Scouts urged to improve safeguarding practices by campaigners who were abused

13 Jun 2023 News


Campaigners including people with lived experience of child sexual abuse at the Scouts have urged the charity to improve its safeguarding practices.

Yours In Scouting, supported by the Good Law Project, is calling on the Scouts to address “its past failings” and ensure it takes further action to “prevent the abuse of young people in the future”.

Survivors of child sexual abuse in the Scouts set up the campaign to call on other victims to share their stories and demand that the charity addresses “systemic failures” to protect children in its care.

A spokesperson for the Scouts told Civil Society that it has “robust safeguarding policies, training and procedures in place” and apologised “for anyone who has suffered because of the actions of abusers”.

In 2021, the Guardian reported that over 250 people in the UK and Ireland had been convicted of child sexual abuse offences perpetrated while they were Scout leaders or in other positions of responsibility since the 1950s.

The Scouts recently announced that an internal investigation was underway after two women who were sexually abused by their Scout leader when they were teenagers accused the charity of “silencing” them.  

Lived experience board 

As part of the campaign, survivors of child sexual abuse in the Scouts launched a petition, which had garnered over 3,000 signatures at the time of writing, urging the charity to address its safeguarding practices and take further action to protect children under its care.

The petition is calling on the charity to set up a lived experience board as part of its governance, comprising people who suffered abuse while members of the Scouts.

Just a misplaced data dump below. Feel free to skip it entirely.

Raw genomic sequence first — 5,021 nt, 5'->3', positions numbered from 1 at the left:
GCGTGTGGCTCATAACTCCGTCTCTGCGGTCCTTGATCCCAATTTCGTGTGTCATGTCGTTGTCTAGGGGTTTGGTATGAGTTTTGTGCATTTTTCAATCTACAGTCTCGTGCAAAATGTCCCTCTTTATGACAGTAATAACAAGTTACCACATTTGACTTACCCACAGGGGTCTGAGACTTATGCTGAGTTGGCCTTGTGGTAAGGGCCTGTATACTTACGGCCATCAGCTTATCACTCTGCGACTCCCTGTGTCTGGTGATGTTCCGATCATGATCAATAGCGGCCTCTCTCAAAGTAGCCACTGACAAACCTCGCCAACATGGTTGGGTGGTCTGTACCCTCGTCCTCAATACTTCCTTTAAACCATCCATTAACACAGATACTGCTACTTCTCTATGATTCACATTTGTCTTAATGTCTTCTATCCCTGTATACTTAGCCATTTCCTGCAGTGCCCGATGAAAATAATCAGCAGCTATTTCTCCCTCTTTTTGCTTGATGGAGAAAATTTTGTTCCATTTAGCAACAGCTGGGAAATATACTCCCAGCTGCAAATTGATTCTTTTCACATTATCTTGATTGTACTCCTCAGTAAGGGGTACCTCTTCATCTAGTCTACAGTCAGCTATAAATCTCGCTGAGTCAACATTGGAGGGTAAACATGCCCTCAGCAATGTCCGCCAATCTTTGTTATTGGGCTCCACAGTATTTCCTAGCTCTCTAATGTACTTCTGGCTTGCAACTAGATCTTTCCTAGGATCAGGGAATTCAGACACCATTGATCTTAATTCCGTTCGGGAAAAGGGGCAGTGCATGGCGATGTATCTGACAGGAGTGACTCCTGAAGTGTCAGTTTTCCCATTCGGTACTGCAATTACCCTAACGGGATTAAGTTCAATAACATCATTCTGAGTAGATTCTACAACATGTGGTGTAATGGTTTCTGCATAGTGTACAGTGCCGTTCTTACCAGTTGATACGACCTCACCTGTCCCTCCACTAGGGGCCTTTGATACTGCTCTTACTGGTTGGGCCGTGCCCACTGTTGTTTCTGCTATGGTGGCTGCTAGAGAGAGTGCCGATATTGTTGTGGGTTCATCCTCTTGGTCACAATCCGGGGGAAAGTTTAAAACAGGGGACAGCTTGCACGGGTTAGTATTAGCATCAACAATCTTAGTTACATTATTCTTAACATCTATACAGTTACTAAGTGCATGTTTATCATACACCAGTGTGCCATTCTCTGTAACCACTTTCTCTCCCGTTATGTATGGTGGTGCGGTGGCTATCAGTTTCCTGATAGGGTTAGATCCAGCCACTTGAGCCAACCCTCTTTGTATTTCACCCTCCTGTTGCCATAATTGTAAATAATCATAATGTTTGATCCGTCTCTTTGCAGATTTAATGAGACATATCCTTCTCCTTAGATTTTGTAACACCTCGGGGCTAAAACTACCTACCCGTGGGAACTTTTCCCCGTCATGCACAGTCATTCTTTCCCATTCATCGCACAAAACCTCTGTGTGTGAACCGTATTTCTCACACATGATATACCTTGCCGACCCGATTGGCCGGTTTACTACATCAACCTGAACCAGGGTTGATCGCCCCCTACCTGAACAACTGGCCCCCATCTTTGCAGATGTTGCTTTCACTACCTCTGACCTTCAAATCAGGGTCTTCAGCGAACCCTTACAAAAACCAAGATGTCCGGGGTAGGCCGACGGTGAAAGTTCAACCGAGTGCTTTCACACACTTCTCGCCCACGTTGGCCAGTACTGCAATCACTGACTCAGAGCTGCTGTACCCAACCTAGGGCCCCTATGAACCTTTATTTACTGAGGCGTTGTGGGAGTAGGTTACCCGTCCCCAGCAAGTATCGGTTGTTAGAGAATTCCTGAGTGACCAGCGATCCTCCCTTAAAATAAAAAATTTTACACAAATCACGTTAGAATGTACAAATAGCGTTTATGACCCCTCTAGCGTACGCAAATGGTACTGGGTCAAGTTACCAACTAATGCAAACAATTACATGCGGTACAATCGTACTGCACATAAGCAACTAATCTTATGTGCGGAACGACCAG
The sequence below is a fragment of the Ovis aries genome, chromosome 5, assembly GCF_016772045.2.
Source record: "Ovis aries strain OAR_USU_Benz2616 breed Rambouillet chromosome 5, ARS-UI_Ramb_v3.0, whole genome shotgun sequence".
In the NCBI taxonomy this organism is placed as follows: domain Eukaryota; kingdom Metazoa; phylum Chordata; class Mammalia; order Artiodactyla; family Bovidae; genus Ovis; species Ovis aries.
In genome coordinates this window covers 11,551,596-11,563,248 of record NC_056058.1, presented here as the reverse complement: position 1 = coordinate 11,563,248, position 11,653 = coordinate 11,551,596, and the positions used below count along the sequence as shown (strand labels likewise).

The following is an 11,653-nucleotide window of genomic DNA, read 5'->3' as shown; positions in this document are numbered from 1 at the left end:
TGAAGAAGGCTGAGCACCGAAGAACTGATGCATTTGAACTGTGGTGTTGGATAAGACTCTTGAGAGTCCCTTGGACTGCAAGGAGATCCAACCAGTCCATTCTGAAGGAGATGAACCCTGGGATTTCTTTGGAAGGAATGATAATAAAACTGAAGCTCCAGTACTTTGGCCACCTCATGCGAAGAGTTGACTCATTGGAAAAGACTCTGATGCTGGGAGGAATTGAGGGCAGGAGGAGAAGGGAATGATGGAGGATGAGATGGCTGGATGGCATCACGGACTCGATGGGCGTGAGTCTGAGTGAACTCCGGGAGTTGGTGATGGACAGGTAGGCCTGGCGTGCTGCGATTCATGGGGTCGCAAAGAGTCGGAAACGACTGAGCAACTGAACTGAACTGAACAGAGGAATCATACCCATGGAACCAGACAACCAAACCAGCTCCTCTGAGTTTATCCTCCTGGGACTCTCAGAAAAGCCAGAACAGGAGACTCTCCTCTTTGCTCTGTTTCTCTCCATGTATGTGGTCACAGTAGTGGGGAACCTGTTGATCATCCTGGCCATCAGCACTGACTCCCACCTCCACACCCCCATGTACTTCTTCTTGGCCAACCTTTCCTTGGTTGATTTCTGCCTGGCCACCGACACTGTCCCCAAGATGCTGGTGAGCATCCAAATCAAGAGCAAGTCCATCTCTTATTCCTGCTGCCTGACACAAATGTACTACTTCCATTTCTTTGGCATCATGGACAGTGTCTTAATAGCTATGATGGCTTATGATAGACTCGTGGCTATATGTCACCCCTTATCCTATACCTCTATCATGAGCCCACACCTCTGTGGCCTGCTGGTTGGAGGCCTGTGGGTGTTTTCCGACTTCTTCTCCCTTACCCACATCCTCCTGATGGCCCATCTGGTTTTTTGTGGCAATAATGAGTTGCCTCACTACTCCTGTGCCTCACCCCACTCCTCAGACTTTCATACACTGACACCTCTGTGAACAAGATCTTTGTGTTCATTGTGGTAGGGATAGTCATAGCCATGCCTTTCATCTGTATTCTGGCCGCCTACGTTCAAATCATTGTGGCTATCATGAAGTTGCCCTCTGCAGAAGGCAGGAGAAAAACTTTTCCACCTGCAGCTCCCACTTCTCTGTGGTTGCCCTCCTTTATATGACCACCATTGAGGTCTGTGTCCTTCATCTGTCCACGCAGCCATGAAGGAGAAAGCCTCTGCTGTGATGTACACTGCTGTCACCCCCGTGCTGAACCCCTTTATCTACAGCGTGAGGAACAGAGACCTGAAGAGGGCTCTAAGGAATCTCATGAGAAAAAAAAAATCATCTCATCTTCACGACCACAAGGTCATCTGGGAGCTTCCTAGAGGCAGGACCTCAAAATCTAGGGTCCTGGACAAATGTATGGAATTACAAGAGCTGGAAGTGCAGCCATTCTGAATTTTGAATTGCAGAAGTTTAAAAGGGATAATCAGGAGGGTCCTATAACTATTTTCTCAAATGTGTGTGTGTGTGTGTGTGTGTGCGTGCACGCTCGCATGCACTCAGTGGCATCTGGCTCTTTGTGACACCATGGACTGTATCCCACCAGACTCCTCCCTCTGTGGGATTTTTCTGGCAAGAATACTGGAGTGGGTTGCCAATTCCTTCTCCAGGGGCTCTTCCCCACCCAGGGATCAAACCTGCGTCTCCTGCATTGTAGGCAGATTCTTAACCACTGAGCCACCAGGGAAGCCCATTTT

It is also asking the organisation to create a paid safeguarding lead position in each county in the UK “to be responsible for monitoring the conduct of volunteers and ensuring that the safeguarding escalation pathway doesn’t go via the district or county commissioners, as these are voluntary roles”.

‘Systemic failure puts children at risk’

Sheanna Patelmaster, who was sexually abused as a teenager in the Scouts and helped set up the campaign, said: “I think there’s a large gap between the National Scout Association’s safeguarding policy, and the reality of what’s happening locally.

“The Scouts rely on safeguarding concerns being reported up through their volunteer network, but the fundamental flaw is that local leaders are often each other’s close friends and family…When faced with a disclosure that puts them in a difficult position they don’t really have anything to lose by not reporting disclosures about their fellow leaders. I believe this creates a systemic failure in their safeguarding system which puts children at risk.” 

Scouts: ‘We’re deeply sorry’

A spokesperson for the Scouts said that “96% of the claims against the Scouts highlighted by the Good Law campaign relate to cases where the offences occurred prior to 2013”.

“In the UK almost half a million young people enjoy Scouts every week and nothing is more important than their safety. Any form of abuse is abhorrent and we are deeply sorry for anyone who has suffered because of the actions of abusers,” they added. 

“We have robust safeguarding policies, training and procedures in place. These are now reviewed every other year by the NSPCC, following three in-depth, independent reviews since 2007. 

“Our procedures and training change as a result of these reviews. We exclude anyone who is proven to not follow our processes. We are continuously learning, we will always be open to challenge and that’s fundamental to what we do.”

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